UK armed forces face an equipment funding shortfall of $21.6 bn over the next 10 years

United Kingdom’s (UK) armed forces face an equipment funding shortfall of 17 billion pounds ($21.6 billion) over the next 10 years, as per a recent report by the National Audit Office (NAO).

The National Audit Office put the estimate for the budget for new weapons and equipment at 305.5 billion pounds for 2023-2033, 16.9 billion pounds over budget, the largest deficit since its first report in 2012.

Basically, the mounting costs in nuclear and naval programmes, as Britain works on a replacement nuclear deterrent, as well as high inflation have pushed up the future budget.

Resultantly, this had led to “marked deterioration” in the Ministry of Defence’s (MOD) financial position.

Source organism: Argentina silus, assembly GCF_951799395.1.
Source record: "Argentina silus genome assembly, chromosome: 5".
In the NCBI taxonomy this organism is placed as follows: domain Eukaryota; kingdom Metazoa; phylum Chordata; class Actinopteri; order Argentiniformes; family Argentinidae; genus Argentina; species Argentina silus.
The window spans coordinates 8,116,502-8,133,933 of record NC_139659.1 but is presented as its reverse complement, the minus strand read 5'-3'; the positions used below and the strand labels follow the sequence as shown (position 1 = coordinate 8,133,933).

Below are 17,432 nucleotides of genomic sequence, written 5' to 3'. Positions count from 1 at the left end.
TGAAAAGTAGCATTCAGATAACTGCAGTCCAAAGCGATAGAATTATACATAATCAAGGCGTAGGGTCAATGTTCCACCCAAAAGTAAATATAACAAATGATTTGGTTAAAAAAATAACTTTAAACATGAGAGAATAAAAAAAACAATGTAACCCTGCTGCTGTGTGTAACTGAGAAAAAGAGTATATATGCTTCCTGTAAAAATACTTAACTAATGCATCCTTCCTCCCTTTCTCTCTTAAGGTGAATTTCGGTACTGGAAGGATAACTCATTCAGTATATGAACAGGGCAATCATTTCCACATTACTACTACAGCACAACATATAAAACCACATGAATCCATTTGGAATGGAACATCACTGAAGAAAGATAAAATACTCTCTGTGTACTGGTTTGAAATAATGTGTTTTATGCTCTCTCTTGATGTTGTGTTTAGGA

Besides, Russia’s war in Ukraine has highlighted the need for extra military spending across Europe, with Britain an important ally and provider of military equipment to Kyiv. It has also been investing in improving its own equipment readiness and expanding munitions facilities.

UK’s Defence Minister Grant Shapps said in response to the watchdog’s report that while the government was forecasting budgetary pressure, “the department is confident it can live within its equipment budget”.

Noteworthy, the UK Government raised spending on defence by an extra 5 billion pounds earlier this year, increasing it to about 2.25 percent of gross domestic product this year and next.

Previously, it had been about 2 percent.

Also, UK’s Defence Minister Grant Shapps said that the NAO’s report did not consider the government’s aspiration to raise defence spending to 2.5% of GDP when economic conditions allowed.

However, the Ministry of Defence acknowledges that its Equipment Plan for 2023-2033 is unaffordable.